What does it mean to be a transfer student?: All about a successful transfer process

Nearly four out of every ten students are likely to transfer universities in the U.S.


Several students attend community college or another school before migrating to another university in order to save money or enhance their academic standing. Others drop out of school due to individual, financial, or academic concerns, only to return to school later.


In fall 2019, the number of degree-seeking undergraduate students who were enrolled in post-secondary institutions as transfer-in students were 1,357,047.


Some students are just looking to study in a different location or city. Transferring universities does not have to be a complex process, irrespective of the reason for the change.


6 Things to keep in mind as a college transfer student


1. Transferring at the right time

It's usually a good idea to finish the (Associate of Arts or Associate of Science) before transferring so that you have the degree and the qualifications to move on to the next level. General education requirements are completed by finishing the A.A., which may also aid in eliminating the extra hours and creating a smooth approach to getting a bachelor's degree. So don't rush into getting a transfer, but plan your move strategically.


2. Be a strong transfer student

Transfer admissions are somewhat similar to regular admission processes, of course, with significant differences. The ultimate goal of any college is to have a pool of strong candidates. So, make your profile strong by bearing in mind which of your current college credits are transferrable. Maintain a strong GPA and ensure that your current coursework meets the minimum requirements of your new college. In addition, your profile should include an outstanding transfer essay, which is a detailed overview of your reason for transferring and the goals you plan to achieve in the new college.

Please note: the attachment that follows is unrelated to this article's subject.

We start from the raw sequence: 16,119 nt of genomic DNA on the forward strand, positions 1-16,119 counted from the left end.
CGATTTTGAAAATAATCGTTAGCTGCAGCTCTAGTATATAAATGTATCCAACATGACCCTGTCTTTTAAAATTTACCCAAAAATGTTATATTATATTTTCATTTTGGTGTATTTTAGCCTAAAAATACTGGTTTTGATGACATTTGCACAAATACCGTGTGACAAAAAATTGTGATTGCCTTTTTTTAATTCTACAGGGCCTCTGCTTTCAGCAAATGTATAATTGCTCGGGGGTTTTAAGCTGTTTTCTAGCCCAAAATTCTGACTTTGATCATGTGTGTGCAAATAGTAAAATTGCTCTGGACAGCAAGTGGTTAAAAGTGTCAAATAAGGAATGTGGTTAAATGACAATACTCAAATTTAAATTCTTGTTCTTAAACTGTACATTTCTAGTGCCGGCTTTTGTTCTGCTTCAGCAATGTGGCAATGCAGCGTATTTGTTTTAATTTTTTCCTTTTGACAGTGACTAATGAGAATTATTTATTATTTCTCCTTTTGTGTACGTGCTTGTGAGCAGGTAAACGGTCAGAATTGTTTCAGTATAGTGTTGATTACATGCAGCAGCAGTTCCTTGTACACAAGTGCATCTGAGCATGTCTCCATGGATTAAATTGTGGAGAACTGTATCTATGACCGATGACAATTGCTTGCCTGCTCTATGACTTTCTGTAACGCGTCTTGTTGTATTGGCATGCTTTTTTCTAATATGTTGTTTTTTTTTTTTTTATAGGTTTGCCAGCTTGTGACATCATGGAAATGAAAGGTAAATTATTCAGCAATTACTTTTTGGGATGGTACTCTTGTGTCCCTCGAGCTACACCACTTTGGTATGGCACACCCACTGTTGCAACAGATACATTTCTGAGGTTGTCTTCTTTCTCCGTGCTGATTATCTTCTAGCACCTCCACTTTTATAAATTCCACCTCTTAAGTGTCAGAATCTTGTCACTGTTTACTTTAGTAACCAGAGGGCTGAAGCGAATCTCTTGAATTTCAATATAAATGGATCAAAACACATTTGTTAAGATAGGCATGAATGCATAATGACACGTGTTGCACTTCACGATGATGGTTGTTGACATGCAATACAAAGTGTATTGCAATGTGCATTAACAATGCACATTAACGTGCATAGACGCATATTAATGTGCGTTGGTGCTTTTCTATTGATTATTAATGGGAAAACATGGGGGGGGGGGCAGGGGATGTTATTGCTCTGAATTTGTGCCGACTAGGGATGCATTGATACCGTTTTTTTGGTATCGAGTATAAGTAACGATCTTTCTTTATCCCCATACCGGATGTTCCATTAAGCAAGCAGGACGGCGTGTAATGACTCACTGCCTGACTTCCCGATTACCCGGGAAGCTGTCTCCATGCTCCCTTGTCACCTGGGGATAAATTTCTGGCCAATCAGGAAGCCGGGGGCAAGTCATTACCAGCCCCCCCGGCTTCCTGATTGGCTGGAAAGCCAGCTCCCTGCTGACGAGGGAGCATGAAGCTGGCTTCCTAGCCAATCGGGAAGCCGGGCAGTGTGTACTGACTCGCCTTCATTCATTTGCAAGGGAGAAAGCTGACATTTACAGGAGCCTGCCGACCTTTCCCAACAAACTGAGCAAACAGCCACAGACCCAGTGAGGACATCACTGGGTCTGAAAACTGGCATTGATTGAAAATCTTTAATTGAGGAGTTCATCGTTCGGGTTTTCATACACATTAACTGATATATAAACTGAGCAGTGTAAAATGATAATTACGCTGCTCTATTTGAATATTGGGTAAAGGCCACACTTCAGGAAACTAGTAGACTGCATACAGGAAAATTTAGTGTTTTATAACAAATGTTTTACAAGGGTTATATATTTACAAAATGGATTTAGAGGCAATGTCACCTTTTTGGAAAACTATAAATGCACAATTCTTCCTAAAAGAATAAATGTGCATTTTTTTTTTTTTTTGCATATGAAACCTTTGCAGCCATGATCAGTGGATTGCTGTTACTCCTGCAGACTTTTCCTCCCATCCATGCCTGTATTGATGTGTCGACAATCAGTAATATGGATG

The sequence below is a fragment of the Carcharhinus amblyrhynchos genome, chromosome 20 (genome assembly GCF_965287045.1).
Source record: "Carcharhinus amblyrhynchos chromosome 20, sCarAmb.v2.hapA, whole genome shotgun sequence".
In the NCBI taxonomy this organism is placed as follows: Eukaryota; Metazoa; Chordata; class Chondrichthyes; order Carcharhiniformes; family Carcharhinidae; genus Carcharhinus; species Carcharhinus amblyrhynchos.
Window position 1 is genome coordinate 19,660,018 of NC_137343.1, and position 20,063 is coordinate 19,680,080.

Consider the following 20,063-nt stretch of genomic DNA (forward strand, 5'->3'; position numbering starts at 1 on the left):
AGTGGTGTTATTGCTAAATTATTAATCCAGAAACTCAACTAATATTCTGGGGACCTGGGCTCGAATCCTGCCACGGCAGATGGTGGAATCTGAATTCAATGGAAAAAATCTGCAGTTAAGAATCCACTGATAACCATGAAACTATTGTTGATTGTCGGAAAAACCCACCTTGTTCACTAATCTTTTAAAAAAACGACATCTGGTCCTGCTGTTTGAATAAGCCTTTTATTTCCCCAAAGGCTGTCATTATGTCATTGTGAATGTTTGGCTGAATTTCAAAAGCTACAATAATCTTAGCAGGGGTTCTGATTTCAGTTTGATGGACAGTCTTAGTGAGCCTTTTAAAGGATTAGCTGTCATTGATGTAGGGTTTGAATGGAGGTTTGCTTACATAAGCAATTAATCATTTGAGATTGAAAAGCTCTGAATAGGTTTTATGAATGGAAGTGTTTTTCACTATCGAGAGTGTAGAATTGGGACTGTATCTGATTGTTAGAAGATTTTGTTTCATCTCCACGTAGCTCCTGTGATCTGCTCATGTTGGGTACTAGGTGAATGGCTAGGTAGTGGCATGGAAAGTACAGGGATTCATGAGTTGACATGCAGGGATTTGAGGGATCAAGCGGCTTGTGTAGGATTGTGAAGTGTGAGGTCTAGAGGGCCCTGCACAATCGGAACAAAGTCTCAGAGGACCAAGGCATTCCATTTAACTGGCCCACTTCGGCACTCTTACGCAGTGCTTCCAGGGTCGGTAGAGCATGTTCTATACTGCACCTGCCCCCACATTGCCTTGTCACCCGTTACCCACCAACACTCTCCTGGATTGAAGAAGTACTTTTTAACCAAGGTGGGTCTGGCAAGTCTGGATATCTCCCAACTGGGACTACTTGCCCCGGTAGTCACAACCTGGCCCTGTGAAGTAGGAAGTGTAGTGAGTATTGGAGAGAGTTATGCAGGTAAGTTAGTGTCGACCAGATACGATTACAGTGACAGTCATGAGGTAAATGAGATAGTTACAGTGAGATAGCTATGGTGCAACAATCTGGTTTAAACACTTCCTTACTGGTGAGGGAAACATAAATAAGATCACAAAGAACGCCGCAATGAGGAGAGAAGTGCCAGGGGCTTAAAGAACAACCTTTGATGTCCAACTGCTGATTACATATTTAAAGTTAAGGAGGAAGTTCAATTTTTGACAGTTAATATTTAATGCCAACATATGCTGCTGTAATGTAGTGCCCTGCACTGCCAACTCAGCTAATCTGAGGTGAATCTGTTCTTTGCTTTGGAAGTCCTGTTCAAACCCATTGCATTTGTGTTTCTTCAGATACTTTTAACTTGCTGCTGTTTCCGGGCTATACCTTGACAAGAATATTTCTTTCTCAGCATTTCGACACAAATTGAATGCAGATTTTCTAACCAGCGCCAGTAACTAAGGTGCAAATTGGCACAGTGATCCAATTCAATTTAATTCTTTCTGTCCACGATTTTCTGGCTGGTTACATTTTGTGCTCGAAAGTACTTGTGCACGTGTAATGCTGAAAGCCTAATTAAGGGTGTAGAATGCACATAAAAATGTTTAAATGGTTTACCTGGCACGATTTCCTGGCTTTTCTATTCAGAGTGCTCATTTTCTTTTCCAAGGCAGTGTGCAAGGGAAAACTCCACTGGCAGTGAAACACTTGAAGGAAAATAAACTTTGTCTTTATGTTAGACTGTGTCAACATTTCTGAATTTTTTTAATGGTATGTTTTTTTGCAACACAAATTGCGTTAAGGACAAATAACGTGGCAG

3. Choose your destination college wisely

While colleges like Princeton are where every transfer applicant would like to head to, Princeton accepted only 13 transfer students in fall 2018 out of 1,429 applicants! So, keep your options open and look for more likely colleges to accept your application.


4. Get a strong LOR

There is no denying the importance of recommendation letters in your transfer application. For a start, you'll need at least one, if not two, academic letters. For more impact, make sure these letters come from the professors at your current institution who have had you in their classes.


5. Schedule a campus visit

College transfer is a huge decision. So, before you commit to another college again, it is advisable to visit the institute you want to get transferred to. Schedule a campus tour, speak with an admissions officer, and stop by the financial assistance office while you're there.


6. Transfer of financial aid

Last but perhaps the most important thing to consider is whether or not the financial aid you are receiving at your present college will be transferred along with you and your academic credits. Most colleges, especially the Ivy Leagues, may not offer financial aid. So, talk to the destination college's admission and financial aid personnel and then make up your mind.


Migrating from one university to another may come with obstacles. But like we have always said, half the battle is won if you know the battleground well. Book a consultation with us if you have college transfer on your mind, and we will help you navigate the transfer process.

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